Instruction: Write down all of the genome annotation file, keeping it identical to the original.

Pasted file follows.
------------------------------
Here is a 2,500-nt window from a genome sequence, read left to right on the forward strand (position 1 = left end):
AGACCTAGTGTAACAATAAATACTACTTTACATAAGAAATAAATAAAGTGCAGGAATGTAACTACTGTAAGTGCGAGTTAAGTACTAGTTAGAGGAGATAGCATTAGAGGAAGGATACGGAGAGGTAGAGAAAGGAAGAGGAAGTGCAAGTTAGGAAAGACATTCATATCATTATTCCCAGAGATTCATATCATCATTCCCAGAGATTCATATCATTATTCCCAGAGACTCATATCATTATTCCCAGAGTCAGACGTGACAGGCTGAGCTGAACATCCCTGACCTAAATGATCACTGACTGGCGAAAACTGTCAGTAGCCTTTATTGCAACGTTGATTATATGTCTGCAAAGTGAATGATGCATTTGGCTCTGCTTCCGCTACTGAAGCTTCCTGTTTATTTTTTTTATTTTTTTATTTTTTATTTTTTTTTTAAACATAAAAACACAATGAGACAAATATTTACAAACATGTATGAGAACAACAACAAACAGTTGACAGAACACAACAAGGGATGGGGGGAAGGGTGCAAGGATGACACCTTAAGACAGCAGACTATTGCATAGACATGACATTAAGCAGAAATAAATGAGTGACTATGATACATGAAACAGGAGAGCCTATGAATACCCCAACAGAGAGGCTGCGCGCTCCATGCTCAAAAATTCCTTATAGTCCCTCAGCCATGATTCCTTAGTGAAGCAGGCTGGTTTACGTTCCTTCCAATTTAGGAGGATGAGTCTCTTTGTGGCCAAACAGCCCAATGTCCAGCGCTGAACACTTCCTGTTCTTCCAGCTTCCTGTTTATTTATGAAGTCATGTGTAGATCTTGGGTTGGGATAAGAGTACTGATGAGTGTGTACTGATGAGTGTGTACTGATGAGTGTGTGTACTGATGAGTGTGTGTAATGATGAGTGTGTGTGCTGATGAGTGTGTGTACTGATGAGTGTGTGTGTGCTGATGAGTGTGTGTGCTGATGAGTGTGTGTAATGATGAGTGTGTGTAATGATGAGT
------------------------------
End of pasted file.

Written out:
Here is a 2,500-nt window from a genome sequence, read left to right on the forward strand (position 1 = left end):
AGACCTAGTGTAACAATAAATACTACTTTACATAAGAAATAAATAAAGTGCAGGAATGTAACTACTGTAAGTGCGAGTTAAGTACTAGTTAGAGGAGATAGCATTAGAGGAAGGATACGGAGAGGTAGAGAAAGGAAGAGGAAGTGCAAGTTAGGAAAGACATTCATATCATTATTCCCAGAGATTCATATCATCATTCCCAGAGATTCATATCATTATTCCCAGAGACTCATATCATTATTCCCAGAGTCAGACGTGACAGGCTGAGCTGAACATCCCTGACCTAAATGATCACTGACTGGCGAAAACTGTCAGTAGCCTTTATTGCAACGTTGATTATATGTCTGCAAAGTGAATGATGCATTTGGCTCTGCTTCCGCTACTGAAGCTTCCTGTTTATTTTTTTTATTTTTTTATTTTTTATTTTTTTTTTAAACATAAAAACACAATGAGACAAATATTTACAAACATGTATGAGAACAACAACAAACAGTTGACAGAACACAACAAGGGATGGGGGGAAGGGTGCAAGGATGACACCTTAAGACAGCAGACTATTGCATAGACATGACATTAAGCAGAAATAAATGAGTGACTATGATACATGAAACAGGAGAGCCTATGAATACCCCAACAGAGAGGCTGCGCGCTCCATGCTCAAAAATTCCTTATAGTCCCTCAGCCATGATTCCTTAGTGAAGCAGGCTGGTTTACGTTCCTTCCAATTTAGGAGGATGAGTCTCTTTGTGGCCAAACAGCCCAATGTCCAGCGCTGAACACTTCCTGTTCTTCCAGCTTCCTGTTTATTTATGAAGTCATGTGTAGATCTTGGGTTGGGATAAGAGTACTGATGAGTGTGTACTGATGAGTGTGTACTGATGAGTGTGTGTACTGATGAGTGTGTGTAATGATGAGTGTGTGTGCTGATGAGTGTGTGTACTGATGAGTGTGTGTGTGCTGATGAGTGTGTGTGCTGATGAGTGTGTGTAATGATGAGTGTGTGTAATGATGAGT